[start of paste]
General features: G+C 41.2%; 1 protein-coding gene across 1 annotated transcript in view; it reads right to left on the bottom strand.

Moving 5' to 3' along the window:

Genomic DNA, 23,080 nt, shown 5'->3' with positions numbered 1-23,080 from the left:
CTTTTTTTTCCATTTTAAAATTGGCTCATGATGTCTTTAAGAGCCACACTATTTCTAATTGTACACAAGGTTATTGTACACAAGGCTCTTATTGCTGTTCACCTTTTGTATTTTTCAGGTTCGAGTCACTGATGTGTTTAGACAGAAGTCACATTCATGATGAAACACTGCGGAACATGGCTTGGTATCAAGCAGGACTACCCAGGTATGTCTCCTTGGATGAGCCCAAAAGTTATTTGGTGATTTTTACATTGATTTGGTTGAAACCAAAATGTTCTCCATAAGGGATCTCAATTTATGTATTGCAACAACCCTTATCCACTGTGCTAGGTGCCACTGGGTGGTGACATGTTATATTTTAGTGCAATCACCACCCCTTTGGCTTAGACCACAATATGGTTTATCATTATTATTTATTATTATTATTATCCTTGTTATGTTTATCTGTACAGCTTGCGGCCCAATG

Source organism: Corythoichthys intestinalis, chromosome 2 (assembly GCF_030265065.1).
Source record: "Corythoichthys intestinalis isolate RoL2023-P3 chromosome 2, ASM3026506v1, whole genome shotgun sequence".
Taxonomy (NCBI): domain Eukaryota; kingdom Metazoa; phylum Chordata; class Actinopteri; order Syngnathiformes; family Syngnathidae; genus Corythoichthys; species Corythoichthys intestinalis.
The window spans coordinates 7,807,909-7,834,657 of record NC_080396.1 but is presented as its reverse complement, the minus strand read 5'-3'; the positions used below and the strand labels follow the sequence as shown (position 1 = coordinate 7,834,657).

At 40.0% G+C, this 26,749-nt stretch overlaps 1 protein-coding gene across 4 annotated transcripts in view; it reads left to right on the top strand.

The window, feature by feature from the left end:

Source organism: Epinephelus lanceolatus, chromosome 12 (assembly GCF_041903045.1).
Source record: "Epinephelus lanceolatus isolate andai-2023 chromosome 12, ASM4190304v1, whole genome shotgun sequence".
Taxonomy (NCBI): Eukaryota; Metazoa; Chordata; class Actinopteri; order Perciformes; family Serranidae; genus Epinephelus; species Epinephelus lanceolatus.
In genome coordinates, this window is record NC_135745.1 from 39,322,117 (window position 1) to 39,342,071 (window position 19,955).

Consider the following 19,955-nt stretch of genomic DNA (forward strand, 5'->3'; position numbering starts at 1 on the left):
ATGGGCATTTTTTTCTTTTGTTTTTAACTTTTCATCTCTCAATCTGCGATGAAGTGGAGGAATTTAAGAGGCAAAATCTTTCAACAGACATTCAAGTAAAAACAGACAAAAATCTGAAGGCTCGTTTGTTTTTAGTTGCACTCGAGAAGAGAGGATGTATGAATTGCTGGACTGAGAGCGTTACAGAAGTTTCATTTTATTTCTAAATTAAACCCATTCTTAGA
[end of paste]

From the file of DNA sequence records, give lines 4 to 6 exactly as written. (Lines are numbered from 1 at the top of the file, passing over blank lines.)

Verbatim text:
CTTTTTTTTCCATTTTAAAATTGGCTCATGATGTCTTTAAGAGCCACACTATTTCTAATTGTACACAAGGTTATTGTACACAAGGCTCTTATTGCTGTTCACCTTTTGTATTTTTCAGGTTCGAGTCACTGATGTGTTTAGACAGAAGTCACATTCATGATGAAACACTGCGGAACATGGCTTGGTATCAAGCAGGACTACCCAGGTATGTCTCCTTGGATGAGCCCAAAAGTTATTTGGTGATTTTTACATTGATTTGGTTGAAACCAAAATGTTCTCCATAAGGGATCTCAATTTATGTATTGCAACAACCCTTATCCACTGTGCTAGGTGCCACTGGGTGGTGACATGTTATATTTTAGTGCAATCACCACCCCTTTGGCTTAGACCACAATATGGTTTATCATTATTATTTATTATTATTATTATCCTTGTTATGTTTATCTGTACAGCTTGCGGCCCAATG

Source organism: Corythoichthys intestinalis, chromosome 2 (assembly GCF_030265065.1).
Source record: "Corythoichthys intestinalis isolate RoL2023-P3 chromosome 2, ASM3026506v1, whole genome shotgun sequence".